Can a building represent a brand?
Such was the question that launched renowned New York architect Robert A.M. Stern into a lively dissertation on the relationship between buildings and brands. As part of the Spangler Center’s dedication ceremony last Monday afternoon, Stern addressed a capacity crowd with a message as insightful as it was spirited. In a lecture peppered with wit and intellectual flourish, Stern guided the audience through an impressive survey of the meaning of branding and how companies and institutions like the Harvard Business School express their vision through architecture. For Stern, the design of corporate office spaces personifies the brands which these companies bring to market and the so-called “packaging” of the organization represents the embodiment of the institution’s intrinsic values. In the parlance of architects, a branded building allows form and content to become one.
For marketers, the concept of branding is about symbolic associations. By providing the consumer with security, reliability, and authenticity, a brand serves to differentiate the product or service from its competitors. For Stern, architectural design is simply another manifestation of this phenomenon. Stern contends that the strength of a company’s brand will be reinforced by the ability of its architecture to convey a set of associations that consumers ought to ascribe to the company product. In the case of the Harvard Business School, does the school’s architecture speak with a vocabulary of emotional triggers that are commonly understood to represent the brand? And, does the architecture reinforce the positive differentiating elements of the school vis-…-vis its competition? Stern believes that this process of communicating brand attributes via an organization’s architecture provides consumers with confidence and, in the context of HBS, the incentive to invest time and money in a reliable educational brand. In this respect, consistency of message in architecture is of critical importance and Stern castigates designers who stray too far from the central vision of an organization. In effect, such architectural distortions weaken brand value.
Stern traces the connection between buildings and brands to the first skyscrapers that defined the New York City skyline in the early 20th century. Industrial prowess was manifested in the sheer magnitude of the structures and these early trophy properties served as giant advertisements for the companies in question. Nowhere is this more evident than in New York’s Chrysler Building which intermingles classic art-deco styling with subtle accents inspired by the automotive industry. Similarly, Stern identifies a variety of IBM constructions that speak to “Big-Blue’s” legacy of no-nonsense efficiency. Yet, Stern is careful to point out that while this image of certainty and conservatism may have been an asset for IBM in the age of men in gray flannel suits, its perceived rigidity has been interpreted as unappealing in recent years. As the company has re-defined its brand to meet these changing consumer attitudes, contemporary IBM architecture has similarly evolved to reflect a pavilion style incorporating liberal amounts of free space. Stern also offered commentary on some of his own work with the Disney corporation, referencing Michael Eisner’s near obsession with the idea that the brand equity be embodied in nearly everything associated with the company. In such an environment, Stern relates how architects must strive to express their creative impulses without contradicting the essential brand attributes. For Stern, architecture becomes a yet another vehicle for telling the brand story.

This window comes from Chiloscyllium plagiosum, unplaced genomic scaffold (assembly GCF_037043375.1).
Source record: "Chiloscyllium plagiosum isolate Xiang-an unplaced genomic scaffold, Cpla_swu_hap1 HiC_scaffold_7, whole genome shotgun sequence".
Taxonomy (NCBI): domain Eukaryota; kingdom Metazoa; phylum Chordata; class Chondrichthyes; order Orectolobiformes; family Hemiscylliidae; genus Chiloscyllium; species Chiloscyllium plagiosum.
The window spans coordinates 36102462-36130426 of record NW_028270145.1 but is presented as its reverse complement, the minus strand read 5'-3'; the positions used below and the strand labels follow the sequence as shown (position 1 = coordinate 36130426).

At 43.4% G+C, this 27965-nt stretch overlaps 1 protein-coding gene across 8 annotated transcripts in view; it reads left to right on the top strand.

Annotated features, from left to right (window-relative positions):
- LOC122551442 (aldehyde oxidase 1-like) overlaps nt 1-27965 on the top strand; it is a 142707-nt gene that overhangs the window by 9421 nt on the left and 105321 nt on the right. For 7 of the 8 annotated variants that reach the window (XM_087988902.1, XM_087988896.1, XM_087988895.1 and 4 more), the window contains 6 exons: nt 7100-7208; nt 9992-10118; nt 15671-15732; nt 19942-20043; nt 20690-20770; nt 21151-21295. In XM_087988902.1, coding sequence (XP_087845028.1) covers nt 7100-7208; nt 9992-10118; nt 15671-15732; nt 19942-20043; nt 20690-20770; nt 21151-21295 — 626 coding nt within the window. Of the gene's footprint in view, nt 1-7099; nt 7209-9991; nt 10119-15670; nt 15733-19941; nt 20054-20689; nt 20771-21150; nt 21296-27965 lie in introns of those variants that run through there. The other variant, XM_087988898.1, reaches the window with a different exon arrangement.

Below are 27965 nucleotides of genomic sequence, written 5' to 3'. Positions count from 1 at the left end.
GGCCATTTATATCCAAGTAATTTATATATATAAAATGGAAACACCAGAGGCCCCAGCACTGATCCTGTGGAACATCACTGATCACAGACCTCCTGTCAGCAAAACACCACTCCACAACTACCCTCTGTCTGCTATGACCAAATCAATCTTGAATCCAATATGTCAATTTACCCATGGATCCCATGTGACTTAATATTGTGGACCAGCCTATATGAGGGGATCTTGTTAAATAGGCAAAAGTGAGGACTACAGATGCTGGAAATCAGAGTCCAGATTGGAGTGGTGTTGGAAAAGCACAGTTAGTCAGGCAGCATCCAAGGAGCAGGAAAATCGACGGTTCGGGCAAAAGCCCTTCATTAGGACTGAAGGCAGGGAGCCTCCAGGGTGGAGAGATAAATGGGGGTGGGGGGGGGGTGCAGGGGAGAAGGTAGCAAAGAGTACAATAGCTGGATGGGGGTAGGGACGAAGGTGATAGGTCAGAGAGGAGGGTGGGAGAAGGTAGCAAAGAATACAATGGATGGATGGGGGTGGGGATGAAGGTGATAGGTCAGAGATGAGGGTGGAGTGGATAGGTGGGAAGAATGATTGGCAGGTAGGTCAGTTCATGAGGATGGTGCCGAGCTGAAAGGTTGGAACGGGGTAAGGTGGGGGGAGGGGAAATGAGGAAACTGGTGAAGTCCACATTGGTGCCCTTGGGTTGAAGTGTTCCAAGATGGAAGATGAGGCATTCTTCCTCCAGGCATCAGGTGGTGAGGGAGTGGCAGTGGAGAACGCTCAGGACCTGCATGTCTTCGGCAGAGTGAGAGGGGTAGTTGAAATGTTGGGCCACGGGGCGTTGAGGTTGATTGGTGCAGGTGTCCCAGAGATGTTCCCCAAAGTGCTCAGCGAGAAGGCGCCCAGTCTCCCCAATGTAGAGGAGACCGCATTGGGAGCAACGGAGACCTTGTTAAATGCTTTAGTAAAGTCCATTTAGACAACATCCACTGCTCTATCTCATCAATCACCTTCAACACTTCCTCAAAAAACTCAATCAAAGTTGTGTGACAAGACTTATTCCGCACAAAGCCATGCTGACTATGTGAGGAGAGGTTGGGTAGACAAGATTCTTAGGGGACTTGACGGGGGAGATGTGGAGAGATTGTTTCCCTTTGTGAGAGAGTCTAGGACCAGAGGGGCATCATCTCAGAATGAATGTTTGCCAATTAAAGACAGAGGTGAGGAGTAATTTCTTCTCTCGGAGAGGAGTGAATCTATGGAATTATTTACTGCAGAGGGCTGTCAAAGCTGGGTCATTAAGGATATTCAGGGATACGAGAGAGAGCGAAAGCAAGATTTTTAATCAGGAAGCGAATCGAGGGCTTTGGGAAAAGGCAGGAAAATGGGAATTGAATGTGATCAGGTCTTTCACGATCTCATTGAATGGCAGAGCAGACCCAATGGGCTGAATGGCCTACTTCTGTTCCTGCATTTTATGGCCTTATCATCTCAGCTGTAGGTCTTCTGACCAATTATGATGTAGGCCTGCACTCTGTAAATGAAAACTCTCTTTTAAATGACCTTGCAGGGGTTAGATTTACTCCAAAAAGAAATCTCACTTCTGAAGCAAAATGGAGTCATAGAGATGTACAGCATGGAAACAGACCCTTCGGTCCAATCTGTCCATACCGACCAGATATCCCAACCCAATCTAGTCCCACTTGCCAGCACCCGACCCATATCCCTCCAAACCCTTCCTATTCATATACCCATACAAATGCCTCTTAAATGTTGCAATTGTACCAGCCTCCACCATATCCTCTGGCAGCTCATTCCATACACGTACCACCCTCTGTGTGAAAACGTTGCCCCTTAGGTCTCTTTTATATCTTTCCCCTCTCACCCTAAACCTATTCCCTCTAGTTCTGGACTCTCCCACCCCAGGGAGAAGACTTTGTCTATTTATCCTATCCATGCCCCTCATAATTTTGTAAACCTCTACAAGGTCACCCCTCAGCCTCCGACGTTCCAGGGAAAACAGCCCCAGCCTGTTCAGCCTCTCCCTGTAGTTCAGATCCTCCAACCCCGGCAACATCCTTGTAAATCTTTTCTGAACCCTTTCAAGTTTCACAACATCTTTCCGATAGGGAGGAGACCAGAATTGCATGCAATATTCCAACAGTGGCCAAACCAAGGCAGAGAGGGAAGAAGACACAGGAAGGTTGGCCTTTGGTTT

Schooled at Yale and Columbia, Stern currently acts as senior partner with a prominent architecture firm in Manhattan, has written or edited more than 24 books on the subject of design, and is a member of the Walt Disney Company’s Board of Directors. As an architect, Stern playfully describes himself as a “modern traditionalist”. With his most recent design, our Spangler Center, Stern has clearly chosen to situate himself squarely within the larger HBS architectural tradition and describes the style of the new campus addition as “Georgian with a twist”. Furthermore, as was apparent from his remarks on Monday, Stern considers Spangler to be an excellent representation of the HBS brand, especially when compared with some of the school’s more recent buildings. Stern was unapologetic in his dismissal of South Hall and the Chapel as simply “unsuited” to the brand, while Morgan and Shad received top-marks for their understanding of the HBS vision. Indeed, Stern closed his remarks with the hope that Spangler might have a positive future impact on the architectural environment at HBS. While Spangler has evidently been designed with respect for Harvard’s 300 year-old traditions, the front of the building faces the city of Boston which Stern describes as a nod to both the future expansion of the school and the development of the city as a whole.